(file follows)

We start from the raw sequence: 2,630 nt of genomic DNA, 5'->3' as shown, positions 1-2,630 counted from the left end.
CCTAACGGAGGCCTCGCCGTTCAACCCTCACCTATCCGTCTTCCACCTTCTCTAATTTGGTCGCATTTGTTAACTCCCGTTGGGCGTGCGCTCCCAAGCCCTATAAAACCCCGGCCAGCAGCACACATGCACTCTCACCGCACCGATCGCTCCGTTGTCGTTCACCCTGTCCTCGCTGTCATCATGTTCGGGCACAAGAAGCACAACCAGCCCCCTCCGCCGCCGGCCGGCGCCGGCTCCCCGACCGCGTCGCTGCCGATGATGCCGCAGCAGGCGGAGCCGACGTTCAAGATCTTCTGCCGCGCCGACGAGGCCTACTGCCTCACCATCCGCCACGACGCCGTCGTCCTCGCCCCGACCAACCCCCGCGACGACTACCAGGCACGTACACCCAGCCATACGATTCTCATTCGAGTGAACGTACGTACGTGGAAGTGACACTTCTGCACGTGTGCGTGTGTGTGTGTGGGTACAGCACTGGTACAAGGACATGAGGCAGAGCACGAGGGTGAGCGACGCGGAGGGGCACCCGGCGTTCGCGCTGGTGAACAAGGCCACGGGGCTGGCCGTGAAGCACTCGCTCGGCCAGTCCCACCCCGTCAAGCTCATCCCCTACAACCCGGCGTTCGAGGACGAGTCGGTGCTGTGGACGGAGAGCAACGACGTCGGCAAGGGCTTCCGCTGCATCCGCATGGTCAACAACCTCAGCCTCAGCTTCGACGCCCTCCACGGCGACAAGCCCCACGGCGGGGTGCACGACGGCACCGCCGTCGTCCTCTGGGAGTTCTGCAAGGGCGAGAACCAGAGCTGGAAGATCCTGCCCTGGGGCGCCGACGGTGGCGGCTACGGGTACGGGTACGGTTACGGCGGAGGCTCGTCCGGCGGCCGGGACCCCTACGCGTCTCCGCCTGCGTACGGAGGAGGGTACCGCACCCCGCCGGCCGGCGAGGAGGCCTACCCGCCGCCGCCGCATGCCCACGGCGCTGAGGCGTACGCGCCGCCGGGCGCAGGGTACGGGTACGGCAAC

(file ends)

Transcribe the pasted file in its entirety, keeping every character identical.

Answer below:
We start from the raw sequence: 2,630 nt of genomic DNA, 5'->3' as shown, positions 1-2,630 counted from the left end.
CCTAACGGAGGCCTCGCCGTTCAACCCTCACCTATCCGTCTTCCACCTTCTCTAATTTGGTCGCATTTGTTAACTCCCGTTGGGCGTGCGCTCCCAAGCCCTATAAAACCCCGGCCAGCAGCACACATGCACTCTCACCGCACCGATCGCTCCGTTGTCGTTCACCCTGTCCTCGCTGTCATCATGTTCGGGCACAAGAAGCACAACCAGCCCCCTCCGCCGCCGGCCGGCGCCGGCTCCCCGACCGCGTCGCTGCCGATGATGCCGCAGCAGGCGGAGCCGACGTTCAAGATCTTCTGCCGCGCCGACGAGGCCTACTGCCTCACCATCCGCCACGACGCCGTCGTCCTCGCCCCGACCAACCCCCGCGACGACTACCAGGCACGTACACCCAGCCATACGATTCTCATTCGAGTGAACGTACGTACGTGGAAGTGACACTTCTGCACGTGTGCGTGTGTGTGTGTGGGTACAGCACTGGTACAAGGACATGAGGCAGAGCACGAGGGTGAGCGACGCGGAGGGGCACCCGGCGTTCGCGCTGGTGAACAAGGCCACGGGGCTGGCCGTGAAGCACTCGCTCGGCCAGTCCCACCCCGTCAAGCTCATCCCCTACAACCCGGCGTTCGAGGACGAGTCGGTGCTGTGGACGGAGAGCAACGACGTCGGCAAGGGCTTCCGCTGCATCCGCATGGTCAACAACCTCAGCCTCAGCTTCGACGCCCTCCACGGCGACAAGCCCCACGGCGGGGTGCACGACGGCACCGCCGTCGTCCTCTGGGAGTTCTGCAAGGGCGAGAACCAGAGCTGGAAGATCCTGCCCTGGGGCGCCGACGGTGGCGGCTACGGGTACGGGTACGGTTACGGCGGAGGCTCGTCCGGCGGCCGGGACCCCTACGCGTCTCCGCCTGCGTACGGAGGAGGGTACCGCACCCCGCCGGCCGGCGAGGAGGCCTACCCGCCGCCGCCGCATGCCCACGGCGCTGAGGCGTACGCGCCGCCGGGCGCAGGGTACGGGTACGGCAAC